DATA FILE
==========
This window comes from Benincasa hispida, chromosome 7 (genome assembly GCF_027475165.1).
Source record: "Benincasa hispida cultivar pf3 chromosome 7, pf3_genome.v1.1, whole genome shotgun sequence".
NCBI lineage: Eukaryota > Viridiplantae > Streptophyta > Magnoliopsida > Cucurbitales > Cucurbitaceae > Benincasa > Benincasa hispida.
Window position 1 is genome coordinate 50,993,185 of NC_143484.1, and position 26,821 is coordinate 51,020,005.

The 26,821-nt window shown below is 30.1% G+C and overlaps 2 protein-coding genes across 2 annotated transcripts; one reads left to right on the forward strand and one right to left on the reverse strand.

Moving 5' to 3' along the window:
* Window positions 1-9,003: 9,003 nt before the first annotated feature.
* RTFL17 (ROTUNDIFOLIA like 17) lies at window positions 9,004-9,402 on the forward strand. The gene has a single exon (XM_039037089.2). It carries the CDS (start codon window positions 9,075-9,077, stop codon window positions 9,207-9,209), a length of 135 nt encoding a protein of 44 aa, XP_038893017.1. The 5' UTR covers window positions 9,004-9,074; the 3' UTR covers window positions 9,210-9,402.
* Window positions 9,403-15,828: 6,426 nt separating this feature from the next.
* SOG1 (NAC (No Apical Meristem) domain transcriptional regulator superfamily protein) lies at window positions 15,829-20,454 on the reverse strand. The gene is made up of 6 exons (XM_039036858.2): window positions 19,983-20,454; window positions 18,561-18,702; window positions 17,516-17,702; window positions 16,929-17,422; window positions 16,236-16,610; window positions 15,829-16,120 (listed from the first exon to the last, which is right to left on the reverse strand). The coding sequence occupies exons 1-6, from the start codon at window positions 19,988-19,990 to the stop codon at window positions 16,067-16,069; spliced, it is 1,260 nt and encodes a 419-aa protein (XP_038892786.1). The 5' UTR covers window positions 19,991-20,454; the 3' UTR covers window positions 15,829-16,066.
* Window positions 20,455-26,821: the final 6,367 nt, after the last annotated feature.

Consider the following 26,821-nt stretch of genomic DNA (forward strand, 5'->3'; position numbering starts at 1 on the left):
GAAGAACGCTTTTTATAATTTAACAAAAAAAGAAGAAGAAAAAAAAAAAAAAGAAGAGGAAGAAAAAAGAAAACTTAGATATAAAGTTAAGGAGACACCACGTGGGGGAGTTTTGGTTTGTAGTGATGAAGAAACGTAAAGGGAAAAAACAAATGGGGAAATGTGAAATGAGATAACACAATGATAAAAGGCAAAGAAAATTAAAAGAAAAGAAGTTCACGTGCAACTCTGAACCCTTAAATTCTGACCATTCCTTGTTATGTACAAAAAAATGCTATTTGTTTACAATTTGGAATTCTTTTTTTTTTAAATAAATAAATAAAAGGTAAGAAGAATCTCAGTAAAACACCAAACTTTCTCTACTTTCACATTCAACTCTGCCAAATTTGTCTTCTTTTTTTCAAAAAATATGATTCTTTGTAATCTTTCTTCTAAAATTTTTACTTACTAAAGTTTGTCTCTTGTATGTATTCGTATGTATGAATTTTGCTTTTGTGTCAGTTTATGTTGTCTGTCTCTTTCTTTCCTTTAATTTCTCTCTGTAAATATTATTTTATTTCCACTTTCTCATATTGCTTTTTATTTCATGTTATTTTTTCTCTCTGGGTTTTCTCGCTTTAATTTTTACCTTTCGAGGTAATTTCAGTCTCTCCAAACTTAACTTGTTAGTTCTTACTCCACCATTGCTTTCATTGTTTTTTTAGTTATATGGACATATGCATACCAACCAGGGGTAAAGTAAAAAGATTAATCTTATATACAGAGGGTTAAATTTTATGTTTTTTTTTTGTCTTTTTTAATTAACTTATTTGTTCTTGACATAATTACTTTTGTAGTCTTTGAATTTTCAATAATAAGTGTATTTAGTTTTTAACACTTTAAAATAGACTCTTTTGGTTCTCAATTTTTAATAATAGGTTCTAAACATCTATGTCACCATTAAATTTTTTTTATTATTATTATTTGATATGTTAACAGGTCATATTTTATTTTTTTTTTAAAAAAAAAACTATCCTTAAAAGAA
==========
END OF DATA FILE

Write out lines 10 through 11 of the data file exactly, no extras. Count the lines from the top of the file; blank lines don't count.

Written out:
* SOG1 (NAC (No Apical Meristem) domain transcriptional regulator superfamily protein) lies at window positions 15,829-20,454 on the reverse strand. The gene is made up of 6 exons (XM_039036858.2): window positions 19,983-20,454; window positions 18,561-18,702; window positions 17,516-17,702; window positions 16,929-17,422; window positions 16,236-16,610; window positions 15,829-16,120 (listed from the first exon to the last, which is right to left on the reverse strand). The coding sequence occupies exons 1-6, from the start codon at window positions 19,988-19,990 to the stop codon at window positions 16,067-16,069; spliced, it is 1,260 nt and encodes a 419-aa protein (XP_038892786.1). The 5' UTR covers window positions 19,991-20,454; the 3' UTR covers window positions 15,829-16,066.
* Window positions 20,455-26,821: the final 6,367 nt, after the last annotated feature.